Earlier this week, the American Cancer Society (ACS) announced new recommendations for colon cancer screening, lowering the recommended age to begin screening for average risk individuals to 45 years old. Please note - recommendations regarding patients with high risk, such as patients with a family history of cancer or polyps were not included in this new guideline, and is beyond the scope of this article.
Why the change? While screening strategies have allowed for an overall decline in the incidence in colon cancer (as discussed in my previous blog post), we have a seen an increase in the number of individuals diagnosed before age 50, i.e. in those people who have not yet reached the age to begin screening. This is in particular regarding those patients that are considered average risk; higher risk individuals already have recommendations for earlier and more aggressive screening.
The ACS Guideline Development Group expanded on the data previously used by the US Preventive Services Taskforce (USPSTF) to create their own guidelines and recommendations. They evaluated studies aimed at screening various populations, and weighed the risks and benefits of various screening tests. As stated in the guideline paper, “The ACS recommends that adults aged 45 years and older with an average risk of colorectal cancer undergo regular screening with either a high‐sensitivity stool‐based test or a structural (visual) examination, depending on patient preference and test availability. As a part of the screening process, all positive results on noncolonoscopy screening tests should be followed up with timely colonoscopy. The recommendation to begin screening at age 45 years is a qualified recommendation. The recommendation for regular screening in adults aged 50 years and older is a strong recommendation.” A qualified recommendation means that there is clear evidence of benefit, but less certainty regarding the balance of benefit and risk and therefore patients may have varying individual decisions regarding the recommendation. A strong recommendation means that by following the guideline there is a clear benefit that outweighs the harms, and most patients would choose this intervention.
Does this mean that your doctor will start offering you a colonoscopy at age 45? The short answer is…… maybe.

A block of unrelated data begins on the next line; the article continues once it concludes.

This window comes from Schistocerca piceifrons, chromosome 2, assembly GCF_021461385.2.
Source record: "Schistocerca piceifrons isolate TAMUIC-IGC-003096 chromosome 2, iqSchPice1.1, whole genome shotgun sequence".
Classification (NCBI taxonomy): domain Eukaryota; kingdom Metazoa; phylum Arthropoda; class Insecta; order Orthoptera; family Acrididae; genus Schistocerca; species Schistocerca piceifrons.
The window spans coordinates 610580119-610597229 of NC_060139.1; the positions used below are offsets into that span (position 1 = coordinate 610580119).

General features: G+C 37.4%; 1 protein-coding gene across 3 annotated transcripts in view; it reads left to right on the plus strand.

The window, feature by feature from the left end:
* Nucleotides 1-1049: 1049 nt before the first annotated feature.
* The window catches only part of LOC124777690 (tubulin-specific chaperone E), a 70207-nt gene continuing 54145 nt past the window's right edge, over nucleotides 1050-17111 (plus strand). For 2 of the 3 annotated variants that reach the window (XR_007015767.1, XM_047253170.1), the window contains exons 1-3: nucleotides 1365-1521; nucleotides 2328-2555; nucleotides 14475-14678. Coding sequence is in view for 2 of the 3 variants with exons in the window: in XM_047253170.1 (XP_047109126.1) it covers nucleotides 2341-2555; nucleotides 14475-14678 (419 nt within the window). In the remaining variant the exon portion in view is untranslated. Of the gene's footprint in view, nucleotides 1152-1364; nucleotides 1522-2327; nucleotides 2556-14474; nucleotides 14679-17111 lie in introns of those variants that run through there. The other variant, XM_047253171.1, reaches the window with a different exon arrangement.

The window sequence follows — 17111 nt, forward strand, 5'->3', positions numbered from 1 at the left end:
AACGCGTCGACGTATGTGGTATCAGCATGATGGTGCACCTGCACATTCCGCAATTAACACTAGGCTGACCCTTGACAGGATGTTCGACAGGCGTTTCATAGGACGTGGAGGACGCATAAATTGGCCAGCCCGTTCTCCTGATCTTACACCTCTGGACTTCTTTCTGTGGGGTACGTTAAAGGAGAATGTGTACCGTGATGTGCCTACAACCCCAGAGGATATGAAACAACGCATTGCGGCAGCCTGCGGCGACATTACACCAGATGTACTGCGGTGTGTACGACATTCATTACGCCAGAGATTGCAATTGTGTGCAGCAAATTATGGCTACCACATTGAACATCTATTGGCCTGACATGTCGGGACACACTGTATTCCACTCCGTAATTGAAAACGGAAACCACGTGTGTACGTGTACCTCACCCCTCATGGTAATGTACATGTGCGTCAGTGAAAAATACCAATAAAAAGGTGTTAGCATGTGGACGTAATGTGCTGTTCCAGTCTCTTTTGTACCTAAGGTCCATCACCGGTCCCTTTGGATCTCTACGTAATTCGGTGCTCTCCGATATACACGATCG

As I mentioned above, the recommendation is for a high-sensitivity stool based test or a structural exam such as a colonoscopy. As of now, most guidelines advocate for screening to begin at age 50, with the exception of the American College of Gastroenterology’s (ACG) recommendation for African American men to begin screening at age 45 due to the higher risk in the demographic. Since publication, there has been a shift to offer these patients earlier colonoscopy, but it is not always approved by the patient’s insurance carrier. Many third-party payers will pay for screening colonoscopy based upon the guidelines, specifically the USPSTF - therefore, they reimburse for colonoscopies performed starting at age 50. Time will tell if this new recommendation from the ACS will shift the insurance/payer paradigm in the US and allow for more patients to be screened at an earlier age.
Until we see where the dust settles regarding coverage for colonoscopy at earlier ages, one option in the short-term may be to undergo an alternative test such as a stool-based test at age 45, if the test is negative it can be repeated more frequently until age 50, and if the test is positive you should schedule a diagnostic colonoscopy evaluation. Like any test there are risks and benefits, and I touched upon the various different methods for screening in my Colorectal Cancer Awareness Month blog post. As with any procedure or test, you should verify with your insurance carrier before undergoing the exam, so that you are aware of your coverage and responsibility.
I do believe this is a big step forward, and the American Cancer Society should be commended for their hard work reviewing the data, and publishing these new and updated guidelines. The rise in “young” cancers has been a hot topic of discussion in the GI world, and these are the first steps in addressing it. If you are nearing 45 years if age, or between 45 and 50, I encourage you to discuss these new guideline with your doctor and see what strategy would work best for you.
Colorectal cancer screening for average‐risk adults: 2018 guideline update from the American Cancer Society https://doi.org/10.3322/caac.21457
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